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I've defined a class called Country that has a unique name field.

class Country(models.Model):
    class Meta:
        verbose_name_plural = "Countries"
    name = models.CharField(max_length=100, unique=True, null=False)
    def __unicode__(self):
        return self.name

On the admin page, this behaves as I'd expect it to. Creating a country that is already in the database fails with the error "Country with this Name already exists.". Perfect.

When I try to test the same thing in the interactive prompt (manage.py shell), no such error is given. Instead the duplicate object is just added to the database.

>>> from rack.models import Country
>>> usa = Country(name="United States of America")
>>> usa.save()
>>> canada = Country(name="United States of America")
>>> canada.save()
>>> canada.name
'United States of America'
>>> Country.objects.all()
[<Country: United States of America>, <Country: United States of America>]

I'm quite new to Django, can anyone enlighten me as to why the shell ignores the unique field?

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This doesn't answer your question about the enforcement of 'unique', but you might find this useful: code.google.com/p/django-countries. I'm not the author but I've used it in a project or two. –  Chris Lawlor Dec 17 '10 at 19:29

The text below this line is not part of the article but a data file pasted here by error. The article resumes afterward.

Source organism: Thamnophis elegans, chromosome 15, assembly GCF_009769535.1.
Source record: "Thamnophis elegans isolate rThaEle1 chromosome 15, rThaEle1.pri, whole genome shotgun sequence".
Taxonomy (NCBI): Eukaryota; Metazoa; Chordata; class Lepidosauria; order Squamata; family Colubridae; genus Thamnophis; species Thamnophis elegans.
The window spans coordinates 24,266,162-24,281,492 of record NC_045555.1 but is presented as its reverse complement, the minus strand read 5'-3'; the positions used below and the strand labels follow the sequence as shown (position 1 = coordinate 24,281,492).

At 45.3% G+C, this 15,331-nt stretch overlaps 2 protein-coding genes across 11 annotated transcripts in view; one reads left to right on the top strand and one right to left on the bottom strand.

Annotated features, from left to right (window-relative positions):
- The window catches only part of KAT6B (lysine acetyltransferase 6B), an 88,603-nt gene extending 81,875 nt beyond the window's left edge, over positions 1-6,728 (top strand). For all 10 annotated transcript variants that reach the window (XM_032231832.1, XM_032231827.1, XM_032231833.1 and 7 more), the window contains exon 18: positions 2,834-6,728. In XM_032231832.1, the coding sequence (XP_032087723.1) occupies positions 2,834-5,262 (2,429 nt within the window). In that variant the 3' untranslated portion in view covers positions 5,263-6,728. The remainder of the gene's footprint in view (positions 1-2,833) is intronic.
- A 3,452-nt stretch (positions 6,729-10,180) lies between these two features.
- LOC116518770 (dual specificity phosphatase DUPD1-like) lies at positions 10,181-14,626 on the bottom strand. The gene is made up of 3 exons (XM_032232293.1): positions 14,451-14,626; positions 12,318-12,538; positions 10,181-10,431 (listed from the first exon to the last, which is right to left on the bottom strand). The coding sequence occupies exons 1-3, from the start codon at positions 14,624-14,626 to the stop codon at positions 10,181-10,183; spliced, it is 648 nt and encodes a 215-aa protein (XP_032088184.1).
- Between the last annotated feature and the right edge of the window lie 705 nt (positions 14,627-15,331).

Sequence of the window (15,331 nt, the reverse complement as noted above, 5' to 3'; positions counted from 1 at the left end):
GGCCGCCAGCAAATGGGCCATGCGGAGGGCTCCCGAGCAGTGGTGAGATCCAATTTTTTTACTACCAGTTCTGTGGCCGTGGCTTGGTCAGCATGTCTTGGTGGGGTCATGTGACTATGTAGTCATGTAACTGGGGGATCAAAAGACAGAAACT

I'll give it a look, thanks. –  Kenny Rasschaert Dec 17 '10 at 19:54

3 Answers 3

up vote 2 down vote accepted

Have you reset your DB table? My guess is that you defined the model previously without unique=True.

The docs say that unique is enforced at the admin level and the database level, which matches your symptoms! That is.. it works in admin, not in shell.


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I dropped the table (it was an early work in progress anyway) and did another syncdb. Now the shell gives me IntegrityError: duplicate key violates unique constraint "rack_country_name_key" Thanks for solving this mystery! –  Kenny Rasschaert Dec 17 '10 at 19:52
Glad you figured it out :) –  Yuji 'Tomita' Tomita Dec 17 '10 at 19:53

What database are you using? If you are using sqlite and South, there is a bug which doesn't allow adding unique constraints so sqlite tables.

If that's the case, it may be that the admin form enforces the uniqueness, so the check never even gets to the database, but when you do it from the command line, it's relying on the database to enforce uniqueness (which sqlite doesn't do in this case).

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I'm running a PostgreSQL 8.1.22 database. –  Kenny Rasschaert Dec 17 '10 at 19:17
+1 since technically it could have been the right answer to my question. It might help someone else experiencing the same symptoms. –  Kenny Rasschaert Dec 17 '10 at 19:53

Are you sure the Country you're loading from rack.models is using the version you think it is? I'd check the __file__ on it and make sure it's not using some cached version of it. Or if you modify the model after it's imported it wouldn't necessarily trip that.

unique should enforce uniqueness at both the model and the database layer

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